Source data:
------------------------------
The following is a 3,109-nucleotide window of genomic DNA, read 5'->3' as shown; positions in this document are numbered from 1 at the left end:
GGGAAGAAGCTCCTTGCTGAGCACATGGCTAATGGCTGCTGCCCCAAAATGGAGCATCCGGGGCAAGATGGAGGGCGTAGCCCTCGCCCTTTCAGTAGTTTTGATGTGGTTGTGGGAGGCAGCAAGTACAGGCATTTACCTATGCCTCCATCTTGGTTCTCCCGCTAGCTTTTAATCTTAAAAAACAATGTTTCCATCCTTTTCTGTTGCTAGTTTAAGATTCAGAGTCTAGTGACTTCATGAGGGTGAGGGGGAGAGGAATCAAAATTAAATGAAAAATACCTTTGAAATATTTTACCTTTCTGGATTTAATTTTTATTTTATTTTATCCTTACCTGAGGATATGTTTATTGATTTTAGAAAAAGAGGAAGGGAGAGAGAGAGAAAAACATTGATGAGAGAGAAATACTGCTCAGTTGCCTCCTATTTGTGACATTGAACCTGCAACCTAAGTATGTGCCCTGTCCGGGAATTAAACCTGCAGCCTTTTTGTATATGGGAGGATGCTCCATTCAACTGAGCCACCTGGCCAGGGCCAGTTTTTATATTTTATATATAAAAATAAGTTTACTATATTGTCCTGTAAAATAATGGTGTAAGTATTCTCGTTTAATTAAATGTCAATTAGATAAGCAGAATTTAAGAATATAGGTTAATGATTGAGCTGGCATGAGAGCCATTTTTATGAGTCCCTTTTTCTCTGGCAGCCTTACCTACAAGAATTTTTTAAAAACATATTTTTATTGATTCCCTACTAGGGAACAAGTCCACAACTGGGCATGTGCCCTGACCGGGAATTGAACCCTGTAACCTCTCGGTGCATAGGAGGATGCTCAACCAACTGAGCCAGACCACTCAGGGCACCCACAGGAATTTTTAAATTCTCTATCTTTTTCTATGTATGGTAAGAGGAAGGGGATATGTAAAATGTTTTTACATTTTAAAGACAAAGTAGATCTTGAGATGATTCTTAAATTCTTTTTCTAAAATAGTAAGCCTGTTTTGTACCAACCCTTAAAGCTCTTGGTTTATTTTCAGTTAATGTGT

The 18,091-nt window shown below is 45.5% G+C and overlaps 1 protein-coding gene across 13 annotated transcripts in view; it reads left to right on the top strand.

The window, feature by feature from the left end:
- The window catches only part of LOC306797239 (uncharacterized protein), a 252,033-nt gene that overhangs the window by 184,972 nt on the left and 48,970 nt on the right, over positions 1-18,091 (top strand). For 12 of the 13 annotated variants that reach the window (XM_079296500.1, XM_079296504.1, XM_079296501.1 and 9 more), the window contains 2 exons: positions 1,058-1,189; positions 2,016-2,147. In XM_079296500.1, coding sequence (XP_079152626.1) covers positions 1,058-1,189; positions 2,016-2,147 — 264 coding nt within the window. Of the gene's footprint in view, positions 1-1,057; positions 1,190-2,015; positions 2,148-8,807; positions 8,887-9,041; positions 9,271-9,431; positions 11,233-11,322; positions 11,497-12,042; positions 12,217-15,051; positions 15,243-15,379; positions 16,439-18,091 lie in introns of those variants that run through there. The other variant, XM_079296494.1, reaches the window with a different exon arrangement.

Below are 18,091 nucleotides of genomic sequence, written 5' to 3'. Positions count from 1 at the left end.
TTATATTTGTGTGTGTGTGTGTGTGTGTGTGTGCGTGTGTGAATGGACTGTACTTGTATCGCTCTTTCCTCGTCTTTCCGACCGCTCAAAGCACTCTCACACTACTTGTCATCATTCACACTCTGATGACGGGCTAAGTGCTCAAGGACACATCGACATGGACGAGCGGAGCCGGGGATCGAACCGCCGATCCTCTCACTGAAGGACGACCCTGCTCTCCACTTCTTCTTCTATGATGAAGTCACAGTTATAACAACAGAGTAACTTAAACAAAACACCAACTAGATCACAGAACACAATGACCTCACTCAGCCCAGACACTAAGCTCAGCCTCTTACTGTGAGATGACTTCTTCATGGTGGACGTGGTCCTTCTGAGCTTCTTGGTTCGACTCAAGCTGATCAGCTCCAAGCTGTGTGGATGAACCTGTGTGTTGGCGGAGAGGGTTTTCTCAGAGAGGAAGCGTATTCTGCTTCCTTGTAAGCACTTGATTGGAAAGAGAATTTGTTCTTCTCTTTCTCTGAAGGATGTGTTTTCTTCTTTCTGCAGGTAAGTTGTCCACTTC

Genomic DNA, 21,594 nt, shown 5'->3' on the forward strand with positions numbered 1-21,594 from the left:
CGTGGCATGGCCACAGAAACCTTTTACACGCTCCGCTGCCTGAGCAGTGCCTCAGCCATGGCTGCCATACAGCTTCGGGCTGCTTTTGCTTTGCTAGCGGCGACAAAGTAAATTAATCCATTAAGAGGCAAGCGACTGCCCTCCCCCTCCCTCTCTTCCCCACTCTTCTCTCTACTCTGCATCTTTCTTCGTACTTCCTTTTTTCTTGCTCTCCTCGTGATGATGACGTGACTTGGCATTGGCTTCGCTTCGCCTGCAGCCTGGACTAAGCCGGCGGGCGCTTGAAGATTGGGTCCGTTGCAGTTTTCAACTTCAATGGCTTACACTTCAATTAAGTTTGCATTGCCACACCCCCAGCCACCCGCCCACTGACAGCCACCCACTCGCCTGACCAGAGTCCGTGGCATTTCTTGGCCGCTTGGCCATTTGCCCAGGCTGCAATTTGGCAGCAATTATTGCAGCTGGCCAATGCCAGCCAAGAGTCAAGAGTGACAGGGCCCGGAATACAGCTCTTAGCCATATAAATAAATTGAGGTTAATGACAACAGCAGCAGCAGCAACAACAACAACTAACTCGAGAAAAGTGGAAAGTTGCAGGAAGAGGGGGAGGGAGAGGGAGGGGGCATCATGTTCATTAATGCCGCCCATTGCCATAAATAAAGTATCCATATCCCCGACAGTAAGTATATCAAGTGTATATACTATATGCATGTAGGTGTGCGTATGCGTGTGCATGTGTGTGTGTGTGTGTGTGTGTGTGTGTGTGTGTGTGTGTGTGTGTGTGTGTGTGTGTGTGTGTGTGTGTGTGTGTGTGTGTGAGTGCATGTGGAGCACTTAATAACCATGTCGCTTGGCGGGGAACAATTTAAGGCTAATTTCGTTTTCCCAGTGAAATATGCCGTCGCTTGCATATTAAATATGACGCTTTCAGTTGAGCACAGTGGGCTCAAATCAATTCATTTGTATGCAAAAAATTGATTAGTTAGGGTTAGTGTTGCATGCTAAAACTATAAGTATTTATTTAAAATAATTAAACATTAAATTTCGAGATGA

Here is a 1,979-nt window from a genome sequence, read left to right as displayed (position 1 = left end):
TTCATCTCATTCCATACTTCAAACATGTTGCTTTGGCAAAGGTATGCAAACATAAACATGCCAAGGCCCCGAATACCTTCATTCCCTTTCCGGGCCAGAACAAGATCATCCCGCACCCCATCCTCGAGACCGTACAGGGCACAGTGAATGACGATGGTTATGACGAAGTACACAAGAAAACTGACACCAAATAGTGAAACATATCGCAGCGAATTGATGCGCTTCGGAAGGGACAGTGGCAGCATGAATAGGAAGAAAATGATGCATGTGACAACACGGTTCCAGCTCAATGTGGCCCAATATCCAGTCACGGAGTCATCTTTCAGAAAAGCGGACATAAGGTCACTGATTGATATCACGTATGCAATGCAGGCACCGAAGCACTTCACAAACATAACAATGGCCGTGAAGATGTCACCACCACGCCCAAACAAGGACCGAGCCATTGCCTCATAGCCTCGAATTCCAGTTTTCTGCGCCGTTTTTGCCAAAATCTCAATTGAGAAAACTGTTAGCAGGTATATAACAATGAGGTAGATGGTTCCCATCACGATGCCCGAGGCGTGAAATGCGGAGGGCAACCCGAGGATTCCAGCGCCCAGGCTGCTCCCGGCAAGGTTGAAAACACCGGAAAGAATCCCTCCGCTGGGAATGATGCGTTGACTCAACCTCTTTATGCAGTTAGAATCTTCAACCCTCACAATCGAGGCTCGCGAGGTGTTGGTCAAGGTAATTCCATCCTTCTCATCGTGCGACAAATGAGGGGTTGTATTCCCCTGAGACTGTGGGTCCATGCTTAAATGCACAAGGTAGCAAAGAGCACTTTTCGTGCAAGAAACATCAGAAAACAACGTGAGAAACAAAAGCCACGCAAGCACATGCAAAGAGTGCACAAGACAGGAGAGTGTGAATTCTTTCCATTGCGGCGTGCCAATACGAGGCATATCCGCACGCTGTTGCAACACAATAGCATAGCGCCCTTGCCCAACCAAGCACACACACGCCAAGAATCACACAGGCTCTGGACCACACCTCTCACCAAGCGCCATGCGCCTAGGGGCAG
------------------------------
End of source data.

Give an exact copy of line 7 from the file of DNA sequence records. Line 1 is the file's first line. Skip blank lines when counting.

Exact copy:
TTATATTTGTGTGTGTGTGTGTGTGTGTGTGTGCGTGTGTGAATGGACTGTACTTGTATCGCTCTTTCCTCGTCTTTCCGACCGCTCAAAGCACTCTCACACTACTTGTCATCATTCACACTCTGATGACGGGCTAAGTGCTCAAGGACACATCGACATGGACGAGCGGAGCCGGGGATCGAACCGCCGATCCTCTCACTGAAGGACGACCCTGCTCTCCACTTCTTCTTCTATGATGAAGTCACAGTTATAACAACAGAGTAACTTAAACAAAACACCAACTAGATCACAGAACACAATGACCTCACTCAGCCCAGACACTAAGCTCAGCCTCTTACTGTGAGATGACTTCTTCATGGTGGACGTGGTCCTTCTGAGCTTCTTGGTTCGACTCAAGCTGATCAGCTCCAAGCTGTGTGGATGAACCTGTGTGTTGGCGGAGAGGGTTTTCTCAGAGAGGAAGCGTATTCTGCTTCCTTGTAAGCACTTGATTGGAAAGAGAATTTGTTCTTCTCTTTCTCTGAAGGATGTGTTTTCTTCTTTCTGCAGGTAAGTTGTCCACTTC